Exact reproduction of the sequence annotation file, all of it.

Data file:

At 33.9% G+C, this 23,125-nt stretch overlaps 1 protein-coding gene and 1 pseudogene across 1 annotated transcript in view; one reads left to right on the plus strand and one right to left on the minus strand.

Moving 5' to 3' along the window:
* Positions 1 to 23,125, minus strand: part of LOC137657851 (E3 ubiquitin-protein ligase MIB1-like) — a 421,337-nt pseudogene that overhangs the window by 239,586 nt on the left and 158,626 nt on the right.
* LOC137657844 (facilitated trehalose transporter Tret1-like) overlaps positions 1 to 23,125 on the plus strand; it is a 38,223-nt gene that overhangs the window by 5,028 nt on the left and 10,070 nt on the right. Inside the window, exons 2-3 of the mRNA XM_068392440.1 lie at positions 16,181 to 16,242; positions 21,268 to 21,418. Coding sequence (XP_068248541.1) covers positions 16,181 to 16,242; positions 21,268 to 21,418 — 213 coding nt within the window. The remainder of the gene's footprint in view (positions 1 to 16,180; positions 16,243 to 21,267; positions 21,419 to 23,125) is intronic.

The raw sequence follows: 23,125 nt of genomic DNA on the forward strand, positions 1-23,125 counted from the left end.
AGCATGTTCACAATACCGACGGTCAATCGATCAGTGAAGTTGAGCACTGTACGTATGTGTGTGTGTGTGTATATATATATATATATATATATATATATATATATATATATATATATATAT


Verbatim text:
At 33.9% G+C, this 23,125-nt stretch overlaps 1 protein-coding gene and 1 pseudogene across 1 annotated transcript in view; one reads left to right on the plus strand and one right to left on the minus strand.

Moving 5' to 3' along the window:
* Positions 1 to 23,125, minus strand: part of LOC137657851 (E3 ubiquitin-protein ligase MIB1-like) — a 421,337-nt pseudogene that overhangs the window by 239,586 nt on the left and 158,626 nt on the right.
* LOC137657844 (facilitated trehalose transporter Tret1-like) overlaps positions 1 to 23,125 on the plus strand; it is a 38,223-nt gene that overhangs the window by 5,028 nt on the left and 10,070 nt on the right. Inside the window, exons 2-3 of the mRNA XM_068392440.1 lie at positions 16,181 to 16,242; positions 21,268 to 21,418. Coding sequence (XP_068248541.1) covers positions 16,181 to 16,242; positions 21,268 to 21,418 — 213 coding nt within the window. The remainder of the gene's footprint in view (positions 1 to 16,180; positions 16,243 to 21,267; positions 21,419 to 23,125) is intronic.

The raw sequence follows: 23,125 nt of genomic DNA on the forward strand, positions 1-23,125 counted from the left end.
AGCATGTTCACAATACCGACGGTCAATCGATCAGTGAAGTTGAGCACTGTACGTATGTGTGTGTGTGTGTATATATATATATATATATATATATATATATATATATATATATATATATAT